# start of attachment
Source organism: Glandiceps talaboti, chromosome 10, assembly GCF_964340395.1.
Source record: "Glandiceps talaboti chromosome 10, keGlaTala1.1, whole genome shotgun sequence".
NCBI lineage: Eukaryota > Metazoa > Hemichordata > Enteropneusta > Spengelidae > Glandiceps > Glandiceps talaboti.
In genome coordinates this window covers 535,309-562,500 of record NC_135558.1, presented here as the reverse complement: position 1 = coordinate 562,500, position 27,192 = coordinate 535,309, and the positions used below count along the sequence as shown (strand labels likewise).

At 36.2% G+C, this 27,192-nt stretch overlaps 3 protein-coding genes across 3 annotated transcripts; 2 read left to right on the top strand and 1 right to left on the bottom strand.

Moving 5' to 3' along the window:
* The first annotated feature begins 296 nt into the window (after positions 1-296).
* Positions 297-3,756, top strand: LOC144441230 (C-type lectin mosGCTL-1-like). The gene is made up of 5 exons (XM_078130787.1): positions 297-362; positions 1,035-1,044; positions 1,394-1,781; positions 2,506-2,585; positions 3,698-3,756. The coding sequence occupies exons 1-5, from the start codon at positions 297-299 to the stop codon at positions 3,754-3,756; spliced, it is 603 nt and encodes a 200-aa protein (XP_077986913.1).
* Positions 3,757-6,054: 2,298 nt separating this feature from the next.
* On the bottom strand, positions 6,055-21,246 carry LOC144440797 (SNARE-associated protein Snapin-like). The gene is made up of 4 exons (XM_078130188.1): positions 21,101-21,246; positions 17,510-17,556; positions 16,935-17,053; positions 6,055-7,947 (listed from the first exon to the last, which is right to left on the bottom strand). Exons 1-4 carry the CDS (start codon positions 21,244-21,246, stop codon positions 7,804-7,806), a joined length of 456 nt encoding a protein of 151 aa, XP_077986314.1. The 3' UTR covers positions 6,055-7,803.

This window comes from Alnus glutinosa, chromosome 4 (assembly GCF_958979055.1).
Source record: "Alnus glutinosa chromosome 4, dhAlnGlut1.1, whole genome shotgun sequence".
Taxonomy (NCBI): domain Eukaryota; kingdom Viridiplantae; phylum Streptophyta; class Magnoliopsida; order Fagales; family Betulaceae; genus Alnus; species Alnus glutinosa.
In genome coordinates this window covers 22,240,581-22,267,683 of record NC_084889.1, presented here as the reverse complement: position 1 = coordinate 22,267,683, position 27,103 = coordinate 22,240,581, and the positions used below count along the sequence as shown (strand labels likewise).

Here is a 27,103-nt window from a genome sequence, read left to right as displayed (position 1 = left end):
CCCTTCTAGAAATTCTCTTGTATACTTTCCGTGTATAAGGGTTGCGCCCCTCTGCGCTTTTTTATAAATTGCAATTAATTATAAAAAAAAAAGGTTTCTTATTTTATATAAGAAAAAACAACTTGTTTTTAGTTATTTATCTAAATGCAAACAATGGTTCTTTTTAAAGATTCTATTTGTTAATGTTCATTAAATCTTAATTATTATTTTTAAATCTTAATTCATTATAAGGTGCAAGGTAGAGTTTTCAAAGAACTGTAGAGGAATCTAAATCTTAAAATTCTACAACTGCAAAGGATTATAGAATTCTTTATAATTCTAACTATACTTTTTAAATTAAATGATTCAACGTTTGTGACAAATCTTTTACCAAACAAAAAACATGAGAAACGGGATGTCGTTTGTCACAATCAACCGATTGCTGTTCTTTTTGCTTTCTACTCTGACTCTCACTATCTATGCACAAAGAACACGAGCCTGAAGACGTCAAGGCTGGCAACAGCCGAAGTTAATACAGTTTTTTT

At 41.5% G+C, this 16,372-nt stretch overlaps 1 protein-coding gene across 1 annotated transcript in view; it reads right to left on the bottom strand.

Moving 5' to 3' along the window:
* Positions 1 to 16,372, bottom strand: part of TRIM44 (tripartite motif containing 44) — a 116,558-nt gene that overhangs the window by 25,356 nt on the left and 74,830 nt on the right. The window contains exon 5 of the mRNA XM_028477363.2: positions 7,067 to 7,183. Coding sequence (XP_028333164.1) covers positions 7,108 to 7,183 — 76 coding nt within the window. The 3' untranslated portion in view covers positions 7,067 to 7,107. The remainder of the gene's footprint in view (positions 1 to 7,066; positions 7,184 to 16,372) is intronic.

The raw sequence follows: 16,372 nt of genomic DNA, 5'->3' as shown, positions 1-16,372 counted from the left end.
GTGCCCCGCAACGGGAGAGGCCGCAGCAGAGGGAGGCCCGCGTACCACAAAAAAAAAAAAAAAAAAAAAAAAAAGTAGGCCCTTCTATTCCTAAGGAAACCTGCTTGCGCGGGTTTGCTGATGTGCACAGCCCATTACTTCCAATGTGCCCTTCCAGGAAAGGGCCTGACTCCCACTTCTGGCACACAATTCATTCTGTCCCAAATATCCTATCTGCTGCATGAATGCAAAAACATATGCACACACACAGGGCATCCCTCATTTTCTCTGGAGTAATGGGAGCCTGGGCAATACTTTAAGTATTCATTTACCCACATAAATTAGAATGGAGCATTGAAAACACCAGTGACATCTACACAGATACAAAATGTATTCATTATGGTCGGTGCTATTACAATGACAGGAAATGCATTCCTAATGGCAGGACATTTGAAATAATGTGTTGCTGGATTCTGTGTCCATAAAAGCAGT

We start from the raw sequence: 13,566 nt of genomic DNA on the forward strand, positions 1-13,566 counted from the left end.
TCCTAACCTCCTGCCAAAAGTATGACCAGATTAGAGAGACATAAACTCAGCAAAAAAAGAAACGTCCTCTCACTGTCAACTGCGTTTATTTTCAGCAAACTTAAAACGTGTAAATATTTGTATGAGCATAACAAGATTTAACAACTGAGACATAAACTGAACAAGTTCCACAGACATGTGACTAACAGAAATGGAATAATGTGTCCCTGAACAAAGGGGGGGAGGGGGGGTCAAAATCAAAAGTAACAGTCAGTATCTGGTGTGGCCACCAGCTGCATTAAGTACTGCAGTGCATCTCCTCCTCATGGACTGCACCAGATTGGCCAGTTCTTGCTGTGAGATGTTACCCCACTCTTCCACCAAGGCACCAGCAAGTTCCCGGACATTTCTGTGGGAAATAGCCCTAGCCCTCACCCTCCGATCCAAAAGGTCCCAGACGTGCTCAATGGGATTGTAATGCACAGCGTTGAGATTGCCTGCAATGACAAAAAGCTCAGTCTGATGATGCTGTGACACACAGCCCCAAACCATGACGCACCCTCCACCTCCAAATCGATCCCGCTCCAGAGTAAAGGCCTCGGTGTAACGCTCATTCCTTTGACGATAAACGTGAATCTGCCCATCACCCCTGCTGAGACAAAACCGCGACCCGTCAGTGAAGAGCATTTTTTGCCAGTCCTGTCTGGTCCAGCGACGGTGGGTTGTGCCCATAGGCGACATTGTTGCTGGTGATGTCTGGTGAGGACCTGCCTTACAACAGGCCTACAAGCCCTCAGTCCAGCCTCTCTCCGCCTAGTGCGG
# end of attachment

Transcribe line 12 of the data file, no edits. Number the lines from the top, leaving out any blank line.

Source record: "Alnus glutinosa chromosome 4, dhAlnGlut1.1, whole genome shotgun sequence".